A case of suspected infection with the rare Marburg virus, which causes a severe disease - Marburg hemorrhagic fever - was first identified in Guinea, the country's health ministry said.
A possible case of the virus has been tested in two Guinean laboratories. The authorities have now decided to send a sample to Senegal to confirm infection with the Marburg virus. In addition, the authorities ordered to check for possible virus infection in contacts of a person suspected of being infected with the virus and to tighten control over the area where the suspicious case was found.
The Marburg virus is a rare disease with high mortality and no specific antiviral treatment. The natural hosts of the Marburg virus are Rousettus aegypti, a fruit bats from the Pteropodidae family. The Marburg virus is transmitted to humans from bats and spreads by human-to-human transmission.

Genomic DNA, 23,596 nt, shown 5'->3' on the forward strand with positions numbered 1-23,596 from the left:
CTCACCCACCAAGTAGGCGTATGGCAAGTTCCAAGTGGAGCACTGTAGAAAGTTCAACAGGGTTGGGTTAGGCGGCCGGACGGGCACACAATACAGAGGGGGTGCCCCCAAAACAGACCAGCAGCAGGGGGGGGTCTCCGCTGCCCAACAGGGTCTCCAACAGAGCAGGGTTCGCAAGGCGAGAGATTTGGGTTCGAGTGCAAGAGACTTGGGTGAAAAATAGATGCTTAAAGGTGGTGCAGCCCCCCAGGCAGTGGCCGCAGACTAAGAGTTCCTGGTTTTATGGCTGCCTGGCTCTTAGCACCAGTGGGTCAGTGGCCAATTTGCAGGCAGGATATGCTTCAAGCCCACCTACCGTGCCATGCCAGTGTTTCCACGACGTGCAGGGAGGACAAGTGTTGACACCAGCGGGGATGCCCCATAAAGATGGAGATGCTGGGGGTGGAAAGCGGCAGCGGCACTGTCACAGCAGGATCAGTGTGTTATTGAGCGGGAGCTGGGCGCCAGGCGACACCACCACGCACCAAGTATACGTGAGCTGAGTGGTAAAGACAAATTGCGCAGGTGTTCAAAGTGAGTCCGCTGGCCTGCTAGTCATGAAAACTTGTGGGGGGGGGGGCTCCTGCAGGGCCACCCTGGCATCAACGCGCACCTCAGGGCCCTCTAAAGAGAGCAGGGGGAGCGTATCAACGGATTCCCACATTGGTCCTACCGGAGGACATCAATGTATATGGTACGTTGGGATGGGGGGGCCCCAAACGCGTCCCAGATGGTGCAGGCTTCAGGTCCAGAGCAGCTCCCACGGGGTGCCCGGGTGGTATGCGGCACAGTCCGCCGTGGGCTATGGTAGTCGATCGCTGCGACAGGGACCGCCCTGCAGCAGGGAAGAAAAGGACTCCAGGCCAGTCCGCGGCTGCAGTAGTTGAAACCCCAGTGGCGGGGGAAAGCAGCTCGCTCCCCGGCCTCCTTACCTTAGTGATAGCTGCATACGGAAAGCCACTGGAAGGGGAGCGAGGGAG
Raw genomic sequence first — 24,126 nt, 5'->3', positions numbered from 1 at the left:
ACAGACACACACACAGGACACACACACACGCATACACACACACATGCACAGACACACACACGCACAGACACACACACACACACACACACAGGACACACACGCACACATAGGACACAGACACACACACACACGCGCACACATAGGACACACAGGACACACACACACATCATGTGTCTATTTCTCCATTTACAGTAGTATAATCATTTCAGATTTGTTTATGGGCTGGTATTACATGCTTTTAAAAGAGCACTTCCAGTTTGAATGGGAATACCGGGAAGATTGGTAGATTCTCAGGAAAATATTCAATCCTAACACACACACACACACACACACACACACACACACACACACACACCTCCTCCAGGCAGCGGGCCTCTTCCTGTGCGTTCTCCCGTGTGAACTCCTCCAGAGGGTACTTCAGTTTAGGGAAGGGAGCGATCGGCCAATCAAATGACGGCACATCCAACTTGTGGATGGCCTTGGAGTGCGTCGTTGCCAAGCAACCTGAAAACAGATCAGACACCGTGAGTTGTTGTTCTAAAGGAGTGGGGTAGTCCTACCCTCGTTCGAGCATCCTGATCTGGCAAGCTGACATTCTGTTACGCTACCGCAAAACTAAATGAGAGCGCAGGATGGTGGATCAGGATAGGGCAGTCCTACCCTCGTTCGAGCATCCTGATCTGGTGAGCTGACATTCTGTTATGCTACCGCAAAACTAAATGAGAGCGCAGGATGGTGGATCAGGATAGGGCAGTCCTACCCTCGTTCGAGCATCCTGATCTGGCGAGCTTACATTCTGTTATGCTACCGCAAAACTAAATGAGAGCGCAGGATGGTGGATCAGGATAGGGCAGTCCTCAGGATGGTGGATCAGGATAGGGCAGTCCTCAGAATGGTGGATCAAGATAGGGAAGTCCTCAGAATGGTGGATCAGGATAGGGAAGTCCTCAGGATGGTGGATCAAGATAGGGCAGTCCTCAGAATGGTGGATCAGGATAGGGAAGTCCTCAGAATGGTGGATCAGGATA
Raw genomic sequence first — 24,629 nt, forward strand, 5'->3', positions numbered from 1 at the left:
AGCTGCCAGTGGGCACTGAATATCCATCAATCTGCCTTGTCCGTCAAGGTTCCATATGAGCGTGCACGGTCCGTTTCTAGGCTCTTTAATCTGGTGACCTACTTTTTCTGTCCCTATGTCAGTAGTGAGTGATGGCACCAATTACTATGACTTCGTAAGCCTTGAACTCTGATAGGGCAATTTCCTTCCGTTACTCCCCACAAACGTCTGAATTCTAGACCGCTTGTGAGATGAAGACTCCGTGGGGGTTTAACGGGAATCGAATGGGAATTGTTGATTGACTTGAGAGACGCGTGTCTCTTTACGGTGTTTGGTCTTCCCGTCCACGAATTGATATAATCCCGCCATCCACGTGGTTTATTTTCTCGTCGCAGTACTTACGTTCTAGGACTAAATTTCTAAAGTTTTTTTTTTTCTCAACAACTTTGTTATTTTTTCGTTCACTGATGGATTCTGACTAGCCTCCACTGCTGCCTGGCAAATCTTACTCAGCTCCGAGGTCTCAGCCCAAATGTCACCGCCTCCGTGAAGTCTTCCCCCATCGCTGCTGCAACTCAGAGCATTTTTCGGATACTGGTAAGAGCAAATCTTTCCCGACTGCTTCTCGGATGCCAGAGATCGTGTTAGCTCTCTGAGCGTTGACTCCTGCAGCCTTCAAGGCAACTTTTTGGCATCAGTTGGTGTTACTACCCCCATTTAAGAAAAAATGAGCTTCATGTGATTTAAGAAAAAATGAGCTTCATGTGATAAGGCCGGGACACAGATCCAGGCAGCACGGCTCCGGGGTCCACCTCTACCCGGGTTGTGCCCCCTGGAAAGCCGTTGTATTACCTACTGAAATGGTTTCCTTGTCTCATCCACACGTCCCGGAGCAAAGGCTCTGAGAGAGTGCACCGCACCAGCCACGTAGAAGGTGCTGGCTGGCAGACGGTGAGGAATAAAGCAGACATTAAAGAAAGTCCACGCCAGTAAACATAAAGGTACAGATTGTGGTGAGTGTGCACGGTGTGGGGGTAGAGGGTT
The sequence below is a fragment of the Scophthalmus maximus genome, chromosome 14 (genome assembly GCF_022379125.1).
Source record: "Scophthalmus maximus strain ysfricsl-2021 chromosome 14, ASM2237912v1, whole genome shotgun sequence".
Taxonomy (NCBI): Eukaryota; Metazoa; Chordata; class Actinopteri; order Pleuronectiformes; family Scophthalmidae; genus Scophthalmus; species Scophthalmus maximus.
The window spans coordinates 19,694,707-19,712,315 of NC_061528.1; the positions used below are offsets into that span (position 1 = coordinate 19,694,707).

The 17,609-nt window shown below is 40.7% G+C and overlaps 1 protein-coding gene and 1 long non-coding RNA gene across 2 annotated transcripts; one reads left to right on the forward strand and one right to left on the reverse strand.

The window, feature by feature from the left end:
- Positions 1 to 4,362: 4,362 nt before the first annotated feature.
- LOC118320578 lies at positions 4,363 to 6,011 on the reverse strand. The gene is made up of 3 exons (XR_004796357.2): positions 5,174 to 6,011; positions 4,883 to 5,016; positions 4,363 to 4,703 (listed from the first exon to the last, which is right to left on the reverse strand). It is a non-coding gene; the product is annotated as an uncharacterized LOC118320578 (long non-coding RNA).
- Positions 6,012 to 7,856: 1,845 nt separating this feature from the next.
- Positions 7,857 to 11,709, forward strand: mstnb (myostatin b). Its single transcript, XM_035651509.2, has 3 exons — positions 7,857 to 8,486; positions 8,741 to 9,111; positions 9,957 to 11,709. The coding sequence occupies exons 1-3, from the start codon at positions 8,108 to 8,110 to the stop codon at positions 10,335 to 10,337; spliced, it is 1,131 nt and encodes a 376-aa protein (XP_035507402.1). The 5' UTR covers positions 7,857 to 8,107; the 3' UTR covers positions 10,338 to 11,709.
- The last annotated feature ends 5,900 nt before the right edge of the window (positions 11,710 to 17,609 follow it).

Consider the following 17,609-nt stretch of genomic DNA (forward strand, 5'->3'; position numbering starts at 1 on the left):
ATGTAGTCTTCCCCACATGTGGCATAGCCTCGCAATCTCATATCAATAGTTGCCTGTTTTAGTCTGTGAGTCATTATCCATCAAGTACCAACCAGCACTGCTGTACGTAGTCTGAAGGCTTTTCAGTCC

The incubation period for the virus ranges from 2 to 21 days. The disease begins suddenly with the onset of a high fever, severe headache and severe malaise. Muscle pain is a characteristic feature. On the third day, severe watery diarrhea, abdominal pain and colic, nausea and vomiting appear. In fatal cases, death most often occurs 8-9 days after the onset of symptoms and is usually preceded by severe blood loss and shock.